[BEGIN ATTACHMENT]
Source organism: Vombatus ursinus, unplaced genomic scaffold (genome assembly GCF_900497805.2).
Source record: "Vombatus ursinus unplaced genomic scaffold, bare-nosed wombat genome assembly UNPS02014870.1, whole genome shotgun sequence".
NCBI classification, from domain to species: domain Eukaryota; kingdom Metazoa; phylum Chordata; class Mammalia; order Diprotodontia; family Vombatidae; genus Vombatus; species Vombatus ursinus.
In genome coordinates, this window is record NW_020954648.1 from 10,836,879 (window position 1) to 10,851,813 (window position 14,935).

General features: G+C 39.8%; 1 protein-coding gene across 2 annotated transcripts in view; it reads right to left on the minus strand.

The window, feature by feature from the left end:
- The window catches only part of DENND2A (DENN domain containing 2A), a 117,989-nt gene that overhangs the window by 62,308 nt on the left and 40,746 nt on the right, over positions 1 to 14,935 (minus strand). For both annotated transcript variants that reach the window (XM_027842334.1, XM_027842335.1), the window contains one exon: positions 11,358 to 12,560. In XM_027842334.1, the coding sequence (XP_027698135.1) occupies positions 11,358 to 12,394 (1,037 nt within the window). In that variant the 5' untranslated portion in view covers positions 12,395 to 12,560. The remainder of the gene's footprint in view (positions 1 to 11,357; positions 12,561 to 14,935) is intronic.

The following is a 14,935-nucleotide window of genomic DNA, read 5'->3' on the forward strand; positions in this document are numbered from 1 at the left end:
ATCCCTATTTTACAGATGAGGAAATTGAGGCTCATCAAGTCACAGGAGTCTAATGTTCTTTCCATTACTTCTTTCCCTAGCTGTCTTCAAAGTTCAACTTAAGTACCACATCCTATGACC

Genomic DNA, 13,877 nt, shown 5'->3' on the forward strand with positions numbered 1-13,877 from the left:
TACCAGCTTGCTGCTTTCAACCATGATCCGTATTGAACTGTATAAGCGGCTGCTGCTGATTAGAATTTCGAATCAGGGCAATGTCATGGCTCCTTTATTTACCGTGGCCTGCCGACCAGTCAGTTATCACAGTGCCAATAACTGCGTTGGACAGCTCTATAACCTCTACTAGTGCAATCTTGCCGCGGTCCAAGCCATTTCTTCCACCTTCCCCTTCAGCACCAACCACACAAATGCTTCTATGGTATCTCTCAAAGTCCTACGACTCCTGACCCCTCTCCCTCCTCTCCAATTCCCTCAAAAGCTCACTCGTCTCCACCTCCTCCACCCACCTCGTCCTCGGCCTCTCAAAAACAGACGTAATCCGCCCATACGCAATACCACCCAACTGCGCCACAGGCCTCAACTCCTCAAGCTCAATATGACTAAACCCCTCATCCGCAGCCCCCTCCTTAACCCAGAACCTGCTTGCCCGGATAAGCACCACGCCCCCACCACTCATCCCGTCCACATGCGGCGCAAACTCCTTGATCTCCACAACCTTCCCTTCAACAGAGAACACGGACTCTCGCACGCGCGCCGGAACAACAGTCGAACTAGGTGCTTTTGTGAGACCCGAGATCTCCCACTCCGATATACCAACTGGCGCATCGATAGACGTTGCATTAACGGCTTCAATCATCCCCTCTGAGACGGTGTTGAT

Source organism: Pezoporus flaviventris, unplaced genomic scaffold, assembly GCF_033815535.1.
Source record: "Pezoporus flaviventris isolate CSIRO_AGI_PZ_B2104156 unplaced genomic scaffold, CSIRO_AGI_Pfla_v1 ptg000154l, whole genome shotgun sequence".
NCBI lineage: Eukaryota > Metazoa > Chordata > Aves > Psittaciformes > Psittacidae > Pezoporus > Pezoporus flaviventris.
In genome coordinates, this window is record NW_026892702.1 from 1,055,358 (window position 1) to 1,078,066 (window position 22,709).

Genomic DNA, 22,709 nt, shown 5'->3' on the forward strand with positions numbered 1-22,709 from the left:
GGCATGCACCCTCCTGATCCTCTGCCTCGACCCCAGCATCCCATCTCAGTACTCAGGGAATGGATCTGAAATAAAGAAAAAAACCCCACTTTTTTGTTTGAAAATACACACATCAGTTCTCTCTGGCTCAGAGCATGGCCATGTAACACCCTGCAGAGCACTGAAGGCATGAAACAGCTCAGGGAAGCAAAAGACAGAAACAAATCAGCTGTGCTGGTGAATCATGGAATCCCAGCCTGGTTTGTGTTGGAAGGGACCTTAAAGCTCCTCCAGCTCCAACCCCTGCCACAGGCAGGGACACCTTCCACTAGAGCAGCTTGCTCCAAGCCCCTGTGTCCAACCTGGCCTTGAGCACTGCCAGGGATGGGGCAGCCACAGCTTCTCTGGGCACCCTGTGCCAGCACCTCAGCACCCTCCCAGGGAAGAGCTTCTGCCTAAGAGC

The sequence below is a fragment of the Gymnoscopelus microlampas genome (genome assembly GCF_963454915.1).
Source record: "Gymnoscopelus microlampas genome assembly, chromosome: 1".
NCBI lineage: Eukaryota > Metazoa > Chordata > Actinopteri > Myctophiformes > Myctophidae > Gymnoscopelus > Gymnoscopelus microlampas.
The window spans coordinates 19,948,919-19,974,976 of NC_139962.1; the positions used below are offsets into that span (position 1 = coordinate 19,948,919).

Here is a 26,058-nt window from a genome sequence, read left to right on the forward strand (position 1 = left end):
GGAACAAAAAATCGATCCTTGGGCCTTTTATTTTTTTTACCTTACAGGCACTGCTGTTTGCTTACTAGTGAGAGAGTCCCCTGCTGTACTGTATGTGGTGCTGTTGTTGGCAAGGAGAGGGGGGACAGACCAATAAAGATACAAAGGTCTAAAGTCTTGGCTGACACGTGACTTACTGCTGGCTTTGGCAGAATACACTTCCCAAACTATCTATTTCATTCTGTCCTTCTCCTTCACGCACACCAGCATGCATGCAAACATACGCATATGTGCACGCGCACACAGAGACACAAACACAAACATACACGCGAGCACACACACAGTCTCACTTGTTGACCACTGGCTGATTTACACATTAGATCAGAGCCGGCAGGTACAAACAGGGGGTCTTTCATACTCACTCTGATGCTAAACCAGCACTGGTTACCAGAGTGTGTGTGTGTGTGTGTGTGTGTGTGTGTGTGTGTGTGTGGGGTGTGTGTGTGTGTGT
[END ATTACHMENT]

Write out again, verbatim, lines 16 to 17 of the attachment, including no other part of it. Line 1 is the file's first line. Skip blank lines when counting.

Genomic DNA, 22,709 nt, shown 5'->3' on the forward strand with positions numbered 1-22,709 from the left:
GGCATGCACCCTCCTGATCCTCTGCCTCGACCCCAGCATCCCATCTCAGTACTCAGGGAATGGATCTGAAATAAAGAAAAAAACCCCACTTTTTTGTTTGAAAATACACACATCAGTTCTCTCTGGCTCAGAGCATGGCCATGTAACACCCTGCAGAGCACTGAAGGCATGAAACAGCTCAGGGAAGCAAAAGACAGAAACAAATCAGCTGTGCTGGTGAATCATGGAATCCCAGCCTGGTTTGTGTTGGAAGGGACCTTAAAGCTCCTCCAGCTCCAACCCCTGCCACAGGCAGGGACACCTTCCACTAGAGCAGCTTGCTCCAAGCCCCTGTGTCCAACCTGGCCTTGAGCACTGCCAGGGATGGGGCAGCCACAGCTTCTCTGGGCACCCTGTGCCAGCACCTCAGCACCCTCCCAGGGAAGAGCTTCTGCCTAAGAGC